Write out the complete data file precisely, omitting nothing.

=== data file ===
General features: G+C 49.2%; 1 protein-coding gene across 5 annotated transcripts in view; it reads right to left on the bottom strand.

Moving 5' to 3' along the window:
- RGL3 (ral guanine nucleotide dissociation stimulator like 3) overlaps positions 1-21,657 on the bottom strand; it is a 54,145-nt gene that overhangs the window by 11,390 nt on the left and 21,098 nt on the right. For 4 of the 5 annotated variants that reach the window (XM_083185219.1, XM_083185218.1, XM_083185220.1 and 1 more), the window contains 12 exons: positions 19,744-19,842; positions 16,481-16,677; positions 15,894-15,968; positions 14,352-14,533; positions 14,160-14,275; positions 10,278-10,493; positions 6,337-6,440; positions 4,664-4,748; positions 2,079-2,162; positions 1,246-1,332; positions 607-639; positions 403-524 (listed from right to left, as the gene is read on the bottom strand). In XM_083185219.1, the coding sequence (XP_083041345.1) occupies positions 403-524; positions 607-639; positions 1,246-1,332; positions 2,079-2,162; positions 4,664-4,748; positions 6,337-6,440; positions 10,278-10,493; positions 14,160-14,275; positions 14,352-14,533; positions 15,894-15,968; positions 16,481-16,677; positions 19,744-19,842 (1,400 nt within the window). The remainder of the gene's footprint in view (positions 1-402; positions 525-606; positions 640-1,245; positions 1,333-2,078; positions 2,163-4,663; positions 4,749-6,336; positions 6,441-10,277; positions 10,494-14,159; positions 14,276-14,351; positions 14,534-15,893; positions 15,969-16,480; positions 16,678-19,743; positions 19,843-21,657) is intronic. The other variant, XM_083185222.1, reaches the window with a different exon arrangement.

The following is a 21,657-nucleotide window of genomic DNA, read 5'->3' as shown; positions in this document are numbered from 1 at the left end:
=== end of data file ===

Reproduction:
General features: G+C 49.2%; 1 protein-coding gene across 5 annotated transcripts in view; it reads right to left on the bottom strand.

Moving 5' to 3' along the window:
- RGL3 (ral guanine nucleotide dissociation stimulator like 3) overlaps positions 1-21,657 on the bottom strand; it is a 54,145-nt gene that overhangs the window by 11,390 nt on the left and 21,098 nt on the right. For 4 of the 5 annotated variants that reach the window (XM_083185219.1, XM_083185218.1, XM_083185220.1 and 1 more), the window contains 12 exons: positions 19,744-19,842; positions 16,481-16,677; positions 15,894-15,968; positions 14,352-14,533; positions 14,160-14,275; positions 10,278-10,493; positions 6,337-6,440; positions 4,664-4,748; positions 2,079-2,162; positions 1,246-1,332; positions 607-639; positions 403-524 (listed from right to left, as the gene is read on the bottom strand). In XM_083185219.1, the coding sequence (XP_083041345.1) occupies positions 403-524; positions 607-639; positions 1,246-1,332; positions 2,079-2,162; positions 4,664-4,748; positions 6,337-6,440; positions 10,278-10,493; positions 14,160-14,275; positions 14,352-14,533; positions 15,894-15,968; positions 16,481-16,677; positions 19,744-19,842 (1,400 nt within the window). The remainder of the gene's footprint in view (positions 1-402; positions 525-606; positions 640-1,245; positions 1,333-2,078; positions 2,163-4,663; positions 4,749-6,336; positions 6,441-10,277; positions 10,494-14,159; positions 14,276-14,351; positions 14,534-15,893; positions 15,969-16,480; positions 16,678-19,743; positions 19,843-21,657) is intronic. The other variant, XM_083185222.1, reaches the window with a different exon arrangement.

The following is a 21,657-nucleotide window of genomic DNA, read 5'->3' as shown; positions in this document are numbered from 1 at the left end: